What if I adopt a baby boy?
Jewish law teaches us that whether a baby is Jewish is determined by whether the woman giving birth to him (his "biologic mother") is Jewish. So, if a Jewish family adopts a baby, the baby has to be converted to Judaism unless the birth mother happened to be Jewish. If you are fortunate enough to adopt a baby just after birth, he can have a bris on the 8th day. Otherwise, it can be done shortly after you get him. If he wasn't circumcised as a newborn, the bris would be like any other bris, with 2 exceptions. There is a slightly different prayer that the mohel says in Hebrew sanctifying that the bris is being performed in the name of conversion to Judaism.
Secondly, the bris needs to be witnessed by 3 Shomer Shabbos, mitzvah-observant Jewish males (a "beis din"). Dr. Katz can help coordinate this for you. When done in this fashion, the bris becomes the first step in the baby's conversion to Judaism. Then, sometime after the circumcision heals, he is dipped in the mikvah, a spiritual bath, also in the presence of a beis din, to complete the conversion process. The mikvah dipping should be done under the supervision of your Rabbi.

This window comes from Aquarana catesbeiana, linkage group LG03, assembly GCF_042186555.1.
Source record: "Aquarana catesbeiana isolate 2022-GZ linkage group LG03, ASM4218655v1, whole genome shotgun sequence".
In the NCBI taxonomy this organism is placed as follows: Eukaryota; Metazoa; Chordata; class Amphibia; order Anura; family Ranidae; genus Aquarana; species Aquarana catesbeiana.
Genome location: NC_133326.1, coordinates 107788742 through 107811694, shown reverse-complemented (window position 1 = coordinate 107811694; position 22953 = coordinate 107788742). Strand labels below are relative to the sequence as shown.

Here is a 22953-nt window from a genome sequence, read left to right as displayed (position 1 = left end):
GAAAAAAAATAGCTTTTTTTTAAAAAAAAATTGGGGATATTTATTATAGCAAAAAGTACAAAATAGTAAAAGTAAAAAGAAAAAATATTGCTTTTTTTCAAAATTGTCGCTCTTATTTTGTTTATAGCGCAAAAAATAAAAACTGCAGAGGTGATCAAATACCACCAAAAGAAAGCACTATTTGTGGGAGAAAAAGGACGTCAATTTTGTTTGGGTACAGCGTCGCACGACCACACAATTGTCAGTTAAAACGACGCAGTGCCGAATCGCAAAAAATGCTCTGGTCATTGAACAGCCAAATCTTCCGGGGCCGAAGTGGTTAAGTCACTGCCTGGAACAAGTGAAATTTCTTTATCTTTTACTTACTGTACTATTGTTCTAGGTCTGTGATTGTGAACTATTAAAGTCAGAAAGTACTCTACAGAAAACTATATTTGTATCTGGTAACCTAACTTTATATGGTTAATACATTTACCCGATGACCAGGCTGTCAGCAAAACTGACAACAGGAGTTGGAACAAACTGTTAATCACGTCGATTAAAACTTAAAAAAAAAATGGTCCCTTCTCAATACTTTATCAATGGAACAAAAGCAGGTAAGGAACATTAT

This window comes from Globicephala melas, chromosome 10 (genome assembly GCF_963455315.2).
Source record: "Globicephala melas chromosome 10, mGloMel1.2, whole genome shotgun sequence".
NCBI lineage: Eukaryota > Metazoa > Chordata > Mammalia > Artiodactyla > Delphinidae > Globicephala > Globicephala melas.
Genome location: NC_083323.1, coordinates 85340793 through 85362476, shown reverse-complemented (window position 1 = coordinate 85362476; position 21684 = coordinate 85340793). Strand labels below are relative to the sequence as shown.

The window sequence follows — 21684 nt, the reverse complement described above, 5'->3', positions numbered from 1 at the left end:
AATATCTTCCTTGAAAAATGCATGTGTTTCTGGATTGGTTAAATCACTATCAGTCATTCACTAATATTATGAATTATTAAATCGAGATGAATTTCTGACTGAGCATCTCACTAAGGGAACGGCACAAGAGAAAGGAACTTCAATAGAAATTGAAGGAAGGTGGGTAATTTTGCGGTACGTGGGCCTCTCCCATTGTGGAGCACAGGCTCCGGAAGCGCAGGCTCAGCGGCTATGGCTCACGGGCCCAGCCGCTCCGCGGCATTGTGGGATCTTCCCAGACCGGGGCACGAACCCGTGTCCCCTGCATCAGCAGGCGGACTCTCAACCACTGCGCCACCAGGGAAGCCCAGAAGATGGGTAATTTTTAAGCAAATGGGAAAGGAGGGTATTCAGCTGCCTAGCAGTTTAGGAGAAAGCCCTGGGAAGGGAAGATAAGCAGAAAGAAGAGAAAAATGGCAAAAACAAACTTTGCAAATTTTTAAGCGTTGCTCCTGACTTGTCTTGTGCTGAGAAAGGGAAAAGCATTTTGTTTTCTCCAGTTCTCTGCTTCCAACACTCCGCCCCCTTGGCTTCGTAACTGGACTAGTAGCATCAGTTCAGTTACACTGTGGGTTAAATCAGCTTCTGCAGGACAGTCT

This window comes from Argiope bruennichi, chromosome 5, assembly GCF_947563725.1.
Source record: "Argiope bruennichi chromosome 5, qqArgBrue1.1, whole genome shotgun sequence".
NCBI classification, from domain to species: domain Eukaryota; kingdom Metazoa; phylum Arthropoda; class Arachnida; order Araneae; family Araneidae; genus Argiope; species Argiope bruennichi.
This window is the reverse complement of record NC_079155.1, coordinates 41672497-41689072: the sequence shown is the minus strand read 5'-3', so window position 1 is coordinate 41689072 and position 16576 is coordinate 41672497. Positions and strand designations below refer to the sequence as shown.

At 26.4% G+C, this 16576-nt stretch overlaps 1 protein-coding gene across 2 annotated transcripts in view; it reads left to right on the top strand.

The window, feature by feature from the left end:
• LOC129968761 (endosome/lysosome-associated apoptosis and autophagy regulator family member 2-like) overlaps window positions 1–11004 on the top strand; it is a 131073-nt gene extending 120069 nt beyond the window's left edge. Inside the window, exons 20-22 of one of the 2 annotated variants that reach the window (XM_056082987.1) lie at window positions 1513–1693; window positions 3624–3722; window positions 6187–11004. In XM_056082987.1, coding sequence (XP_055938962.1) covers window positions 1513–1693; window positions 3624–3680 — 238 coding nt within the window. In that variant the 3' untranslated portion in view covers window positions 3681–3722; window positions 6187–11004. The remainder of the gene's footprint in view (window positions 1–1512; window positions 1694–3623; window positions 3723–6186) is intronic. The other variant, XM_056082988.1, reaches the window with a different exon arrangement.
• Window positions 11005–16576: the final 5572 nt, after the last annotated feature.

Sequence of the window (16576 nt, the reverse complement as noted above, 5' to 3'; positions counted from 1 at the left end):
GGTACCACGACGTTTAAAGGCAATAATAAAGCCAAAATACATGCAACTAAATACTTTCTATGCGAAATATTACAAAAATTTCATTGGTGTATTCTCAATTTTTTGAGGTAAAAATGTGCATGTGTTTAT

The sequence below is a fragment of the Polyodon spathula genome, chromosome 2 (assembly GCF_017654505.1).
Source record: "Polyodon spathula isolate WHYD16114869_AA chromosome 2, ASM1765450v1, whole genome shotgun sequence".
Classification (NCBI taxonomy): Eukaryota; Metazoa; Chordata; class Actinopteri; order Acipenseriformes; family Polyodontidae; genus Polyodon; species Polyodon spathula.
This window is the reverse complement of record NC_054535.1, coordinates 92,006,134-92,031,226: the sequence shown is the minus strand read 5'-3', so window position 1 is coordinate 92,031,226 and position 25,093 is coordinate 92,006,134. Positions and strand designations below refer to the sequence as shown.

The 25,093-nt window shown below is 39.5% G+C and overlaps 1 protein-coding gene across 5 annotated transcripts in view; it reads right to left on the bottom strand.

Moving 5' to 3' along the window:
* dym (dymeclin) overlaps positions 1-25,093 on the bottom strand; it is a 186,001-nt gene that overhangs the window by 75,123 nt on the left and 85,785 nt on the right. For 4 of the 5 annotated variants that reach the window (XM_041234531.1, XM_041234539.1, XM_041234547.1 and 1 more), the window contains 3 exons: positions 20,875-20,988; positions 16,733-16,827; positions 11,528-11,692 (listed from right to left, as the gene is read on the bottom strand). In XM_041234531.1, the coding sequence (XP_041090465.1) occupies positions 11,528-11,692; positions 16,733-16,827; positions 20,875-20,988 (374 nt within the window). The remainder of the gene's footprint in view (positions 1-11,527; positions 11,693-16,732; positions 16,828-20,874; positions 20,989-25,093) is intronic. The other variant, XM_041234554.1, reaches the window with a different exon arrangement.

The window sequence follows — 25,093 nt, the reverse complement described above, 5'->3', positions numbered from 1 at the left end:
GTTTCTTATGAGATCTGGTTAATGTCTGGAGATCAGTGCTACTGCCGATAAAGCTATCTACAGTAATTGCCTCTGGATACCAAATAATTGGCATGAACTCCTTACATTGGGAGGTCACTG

If the child is over several months of age, the circumcision may need to be performed under a general anesthetic in an operating room. In this case, Dr. Katz would perform the bris along with a urologist. Please contact Dr. Katz in advance, so he may help you arrange this.
If you adopt a baby who already was circumcised at birth, he only requires a symbolic bris, also known as Hatafas Dam Bris. The ceremony is the same, but since he's already circumcised, only a tiny prick of the penis, allowing a drop of blood to flow, is all that's required.
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